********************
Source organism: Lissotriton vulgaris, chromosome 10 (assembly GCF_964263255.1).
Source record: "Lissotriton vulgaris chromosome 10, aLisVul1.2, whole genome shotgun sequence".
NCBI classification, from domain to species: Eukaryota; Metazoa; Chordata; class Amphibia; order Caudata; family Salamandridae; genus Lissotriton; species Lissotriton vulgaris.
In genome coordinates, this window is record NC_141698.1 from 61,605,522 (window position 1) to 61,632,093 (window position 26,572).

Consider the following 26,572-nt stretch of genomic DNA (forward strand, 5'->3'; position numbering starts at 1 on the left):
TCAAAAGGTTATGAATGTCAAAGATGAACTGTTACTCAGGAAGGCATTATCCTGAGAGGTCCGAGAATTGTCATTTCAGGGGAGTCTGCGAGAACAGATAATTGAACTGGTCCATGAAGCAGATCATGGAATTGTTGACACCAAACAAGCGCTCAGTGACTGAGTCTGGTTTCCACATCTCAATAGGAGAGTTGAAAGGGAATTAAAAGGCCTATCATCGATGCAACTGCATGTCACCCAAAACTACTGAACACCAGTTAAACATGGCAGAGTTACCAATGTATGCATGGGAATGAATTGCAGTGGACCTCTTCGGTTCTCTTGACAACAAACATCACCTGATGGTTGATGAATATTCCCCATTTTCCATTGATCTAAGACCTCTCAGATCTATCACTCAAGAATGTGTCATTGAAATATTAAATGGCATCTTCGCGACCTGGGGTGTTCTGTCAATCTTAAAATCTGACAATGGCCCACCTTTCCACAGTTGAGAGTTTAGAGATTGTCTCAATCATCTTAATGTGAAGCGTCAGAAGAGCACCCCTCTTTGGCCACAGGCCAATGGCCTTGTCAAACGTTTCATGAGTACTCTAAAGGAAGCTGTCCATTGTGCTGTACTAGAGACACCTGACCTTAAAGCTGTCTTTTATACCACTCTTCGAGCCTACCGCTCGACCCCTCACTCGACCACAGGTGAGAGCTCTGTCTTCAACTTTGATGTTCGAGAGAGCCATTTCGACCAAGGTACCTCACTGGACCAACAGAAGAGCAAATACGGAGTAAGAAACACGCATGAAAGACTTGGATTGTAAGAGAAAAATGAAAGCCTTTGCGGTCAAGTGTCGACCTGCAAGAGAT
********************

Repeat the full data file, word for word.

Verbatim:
Source organism: Lissotriton vulgaris, chromosome 10 (assembly GCF_964263255.1).
Source record: "Lissotriton vulgaris chromosome 10, aLisVul1.2, whole genome shotgun sequence".
NCBI classification, from domain to species: Eukaryota; Metazoa; Chordata; class Amphibia; order Caudata; family Salamandridae; genus Lissotriton; species Lissotriton vulgaris.
In genome coordinates, this window is record NC_141698.1 from 61,605,522 (window position 1) to 61,632,093 (window position 26,572).

Consider the following 26,572-nt stretch of genomic DNA (forward strand, 5'->3'; position numbering starts at 1 on the left):
TCAAAAGGTTATGAATGTCAAAGATGAACTGTTACTCAGGAAGGCATTATCCTGAGAGGTCCGAGAATTGTCATTTCAGGGGAGTCTGCGAGAACAGATAATTGAACTGGTCCATGAAGCAGATCATGGAATTGTTGACACCAAACAAGCGCTCAGTGACTGAGTCTGGTTTCCACATCTCAATAGGAGAGTTGAAAGGGAATTAAAAGGCCTATCATCGATGCAACTGCATGTCACCCAAAACTACTGAACACCAGTTAAACATGGCAGAGTTACCAATGTATGCATGGGAATGAATTGCAGTGGACCTCTTCGGTTCTCTTGACAACAAACATCACCTGATGGTTGATGAATATTCCCCATTTTCCATTGATCTAAGACCTCTCAGATCTATCACTCAAGAATGTGTCATTGAAATATTAAATGGCATCTTCGCGACCTGGGGTGTTCTGTCAATCTTAAAATCTGACAATGGCCCACCTTTCCACAGTTGAGAGTTTAGAGATTGTCTCAATCATCTTAATGTGAAGCGTCAGAAGAGCACCCCTCTTTGGCCACAGGCCAATGGCCTTGTCAAACGTTTCATGAGTACTCTAAAGGAAGCTGTCCATTGTGCTGTACTAGAGACACCTGACCTTAAAGCTGTCTTTTATACCACTCTTCGAGCCTACCGCTCGACCCCTCACTCGACCACAGGTGAGAGCTCTGTCTTCAACTTTGATGTTCGAGAGAGCCATTTCGACCAAGGTACCTCACTGGACCAACAGAAGAGCAAATACGGAGTAAGAAACACGCATGAAAGACTTGGATTGTAAGAGAAAAATGAAAGCCTTTGCGGTCAAGTGTCGACCTGCAAGAGAT